Sizes of porous holes: from nm to m, depending on the doping type and level

slide22

Nano-finger model of PSi: from Si quantum wires to pure SiO2 finger with increasing oxidation

Emission spectrum of PSi: from infrared to the whole visible range

slide23

Remarkable increase in luminescence efficiency also observed in porous GaP, SiC

Precise control of PSi properties not easy

Si-based light emitting materials and devices

Digital Display

slide24

Atomic structures of carbon nanotubes

Stable bulk crystal of carbon Graphite

Layer structure: strong intra-layer atomic bonding, weak inter-layer bonding

3.4 Å

1.42 Å

slide25

Enclosed structures: such as fullerene balls (e.g., C60, C70) or nanotubes are more stable than a small graphite sheet

Trade-off: curving of the bonds raises strain energy, e.g., binding energy per C atom in C60 is ~ 0.7 eV less than in graphite

MWNT, layer spacing ~ 3.4 Å

SWNT

slide26

Index of Single-wall Carbon Nanotubes (SWNT)

Armchair (n, n)

Zigzag (n, 0)

General (m, n)

slide27

Synthesis of CNTs by Laser vaporization: Pulsed laser ablation of compound target (1.2% at. Co-Ni + 98.8% C)

High yield (~70%) of SWNT ropes

slide28

Carbon arc discharge: ~500 Torr He, 20-25 V across 1-mm gap between 2 carbon rods

Plasma T > 3000C, CNT bundles deposited on negative electrode

With catalyst (Co, Ni, Fe, Y, Gd, Fe/Ni, Co/Ni, Co/Pt)

 SWNTs

Without catalyst

 MWNTs

slide29

Vapor-phase synthesis: similar to CVD

Substrate at ~ 700-1500C decorated with catalyst (Co, Ni or Fe) particles, exposed to hydrocarbon (e.g. CH4, C6H6) and H2

Aligned CNTs grow continuously atop of catalyst particles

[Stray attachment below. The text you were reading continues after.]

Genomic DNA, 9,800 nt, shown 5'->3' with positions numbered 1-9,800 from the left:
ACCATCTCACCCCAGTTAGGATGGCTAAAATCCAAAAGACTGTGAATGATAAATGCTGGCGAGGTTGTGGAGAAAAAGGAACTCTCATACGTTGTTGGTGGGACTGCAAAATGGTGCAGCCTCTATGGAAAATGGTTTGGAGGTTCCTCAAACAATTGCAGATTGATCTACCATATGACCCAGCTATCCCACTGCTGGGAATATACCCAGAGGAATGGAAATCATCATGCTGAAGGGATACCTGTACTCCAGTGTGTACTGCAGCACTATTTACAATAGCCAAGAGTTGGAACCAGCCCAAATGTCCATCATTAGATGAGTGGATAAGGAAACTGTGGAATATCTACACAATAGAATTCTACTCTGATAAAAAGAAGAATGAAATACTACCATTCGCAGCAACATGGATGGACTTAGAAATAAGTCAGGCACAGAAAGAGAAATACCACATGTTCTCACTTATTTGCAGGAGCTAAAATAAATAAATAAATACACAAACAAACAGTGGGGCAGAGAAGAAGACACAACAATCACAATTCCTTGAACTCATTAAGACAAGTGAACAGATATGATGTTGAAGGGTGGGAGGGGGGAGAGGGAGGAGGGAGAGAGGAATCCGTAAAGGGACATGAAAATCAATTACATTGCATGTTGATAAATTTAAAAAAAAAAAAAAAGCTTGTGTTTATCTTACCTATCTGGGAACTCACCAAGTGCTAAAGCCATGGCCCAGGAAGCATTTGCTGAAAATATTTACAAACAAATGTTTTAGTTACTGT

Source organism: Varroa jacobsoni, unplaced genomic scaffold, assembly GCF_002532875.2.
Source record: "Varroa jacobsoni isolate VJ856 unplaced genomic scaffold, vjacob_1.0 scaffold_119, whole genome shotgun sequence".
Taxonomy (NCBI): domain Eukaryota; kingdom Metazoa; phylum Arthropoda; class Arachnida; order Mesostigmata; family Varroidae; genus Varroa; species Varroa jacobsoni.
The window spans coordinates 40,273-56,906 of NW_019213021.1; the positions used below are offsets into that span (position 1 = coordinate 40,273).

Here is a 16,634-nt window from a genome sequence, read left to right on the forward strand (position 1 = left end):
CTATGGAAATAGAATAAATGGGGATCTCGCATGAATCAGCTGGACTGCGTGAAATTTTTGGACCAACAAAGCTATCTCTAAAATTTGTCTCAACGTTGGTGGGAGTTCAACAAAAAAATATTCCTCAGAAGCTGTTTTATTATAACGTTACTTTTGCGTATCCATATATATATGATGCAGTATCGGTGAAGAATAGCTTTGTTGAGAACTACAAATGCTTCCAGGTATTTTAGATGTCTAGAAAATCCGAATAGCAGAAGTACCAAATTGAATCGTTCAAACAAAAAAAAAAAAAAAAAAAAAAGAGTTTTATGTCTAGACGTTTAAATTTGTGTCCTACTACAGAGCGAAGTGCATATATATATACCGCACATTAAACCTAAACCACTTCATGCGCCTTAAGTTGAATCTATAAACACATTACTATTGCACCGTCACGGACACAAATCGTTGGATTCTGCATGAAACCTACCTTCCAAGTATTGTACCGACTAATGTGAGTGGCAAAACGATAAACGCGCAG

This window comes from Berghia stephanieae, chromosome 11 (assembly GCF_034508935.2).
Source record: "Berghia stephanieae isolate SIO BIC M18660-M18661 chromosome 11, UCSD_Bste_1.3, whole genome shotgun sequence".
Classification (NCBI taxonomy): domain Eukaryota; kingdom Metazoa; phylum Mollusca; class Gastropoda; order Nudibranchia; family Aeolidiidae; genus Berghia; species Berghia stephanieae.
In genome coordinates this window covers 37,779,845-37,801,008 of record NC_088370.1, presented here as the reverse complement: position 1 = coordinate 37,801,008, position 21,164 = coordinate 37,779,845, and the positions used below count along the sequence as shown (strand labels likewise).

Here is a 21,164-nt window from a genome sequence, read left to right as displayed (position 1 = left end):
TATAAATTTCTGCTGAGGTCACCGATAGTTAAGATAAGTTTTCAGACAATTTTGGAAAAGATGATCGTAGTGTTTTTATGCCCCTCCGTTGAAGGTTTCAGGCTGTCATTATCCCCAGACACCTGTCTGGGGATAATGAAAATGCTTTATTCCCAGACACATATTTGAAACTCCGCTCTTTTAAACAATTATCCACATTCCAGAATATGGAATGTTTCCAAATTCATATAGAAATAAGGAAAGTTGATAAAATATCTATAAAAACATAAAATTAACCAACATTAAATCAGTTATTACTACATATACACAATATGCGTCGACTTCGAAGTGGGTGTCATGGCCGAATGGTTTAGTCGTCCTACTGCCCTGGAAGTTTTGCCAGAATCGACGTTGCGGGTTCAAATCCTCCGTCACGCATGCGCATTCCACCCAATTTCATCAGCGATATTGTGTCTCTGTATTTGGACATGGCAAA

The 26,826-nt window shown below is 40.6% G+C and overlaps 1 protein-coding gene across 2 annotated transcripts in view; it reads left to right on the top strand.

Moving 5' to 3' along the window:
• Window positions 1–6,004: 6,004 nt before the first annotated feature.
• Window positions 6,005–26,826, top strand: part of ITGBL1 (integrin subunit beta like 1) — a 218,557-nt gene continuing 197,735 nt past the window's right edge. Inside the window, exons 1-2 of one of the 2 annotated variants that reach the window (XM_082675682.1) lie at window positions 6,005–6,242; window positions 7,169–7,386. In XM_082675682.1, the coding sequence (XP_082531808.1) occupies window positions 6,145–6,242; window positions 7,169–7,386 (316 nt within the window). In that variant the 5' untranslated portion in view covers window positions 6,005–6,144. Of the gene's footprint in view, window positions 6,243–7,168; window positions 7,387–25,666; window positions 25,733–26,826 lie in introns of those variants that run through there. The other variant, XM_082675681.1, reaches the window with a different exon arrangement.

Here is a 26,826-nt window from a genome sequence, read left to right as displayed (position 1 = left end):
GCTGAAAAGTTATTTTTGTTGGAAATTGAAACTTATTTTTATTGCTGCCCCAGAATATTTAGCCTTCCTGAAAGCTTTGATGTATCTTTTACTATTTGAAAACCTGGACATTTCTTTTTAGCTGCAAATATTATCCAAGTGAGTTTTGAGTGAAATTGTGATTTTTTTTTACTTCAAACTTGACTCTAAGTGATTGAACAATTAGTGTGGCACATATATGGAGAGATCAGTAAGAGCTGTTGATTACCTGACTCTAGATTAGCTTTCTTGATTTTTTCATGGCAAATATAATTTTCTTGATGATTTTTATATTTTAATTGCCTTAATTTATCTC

Regular CNT arrays on catalyst pattern

Useful for flat panel display

slide30

Growth mechanisms of C nanotubes

1) C2 dimer addition model: C2 dimer inserted near pentagons at cap

2) Carbon addition at open ends: attach C2 at armchair sites and C3 at zigzag sites

Functions of catalyst clusters: stabilizing terminators, cracking of hydrocarbons

Fit the controlled CVD process, the open-end is terminated by a catalyst cluster

slide31

Structural identification of nanotubes: with TEM, electron diffraction, STM

HRTEM: number of shells, diameter

STM: diameter, helicity of nanotube out-shell, electronic structure

slide32

Electronic properties of SWNTs

SWNTs: 1D crystal

If m - n = 3qmetallic

Otherwise semiconductor

Zigzag, dt = 1.6nm

=18, dt = 1.7nm

Bandgap of semiconducting SWNTs:

=21, dt = 1.5nm

=11, dt = 1.8nm

Armchair, dt = 1.4nm

= 1.42 Å,  5.4 eV, overlap integral

STM I-V spectroscopy

slide33

Junctions between SWNTs:homojunctions, heterojunctions, Schottky junctions, but how to connect and dope?

SWNT connections: insert pentagons and heptagons

Natural SWNT Junctions

slide34

Doping of semiconductor SWNTs

N, K atoms  n-type; B atoms, oxygen  p-type

SWNT CMOS inverter & its characteristics

slide35

Other nanotubes and nanowires

GaN nanowires

BN nanotubes

p-Si/n-GaN nanowire junction

Si nanowires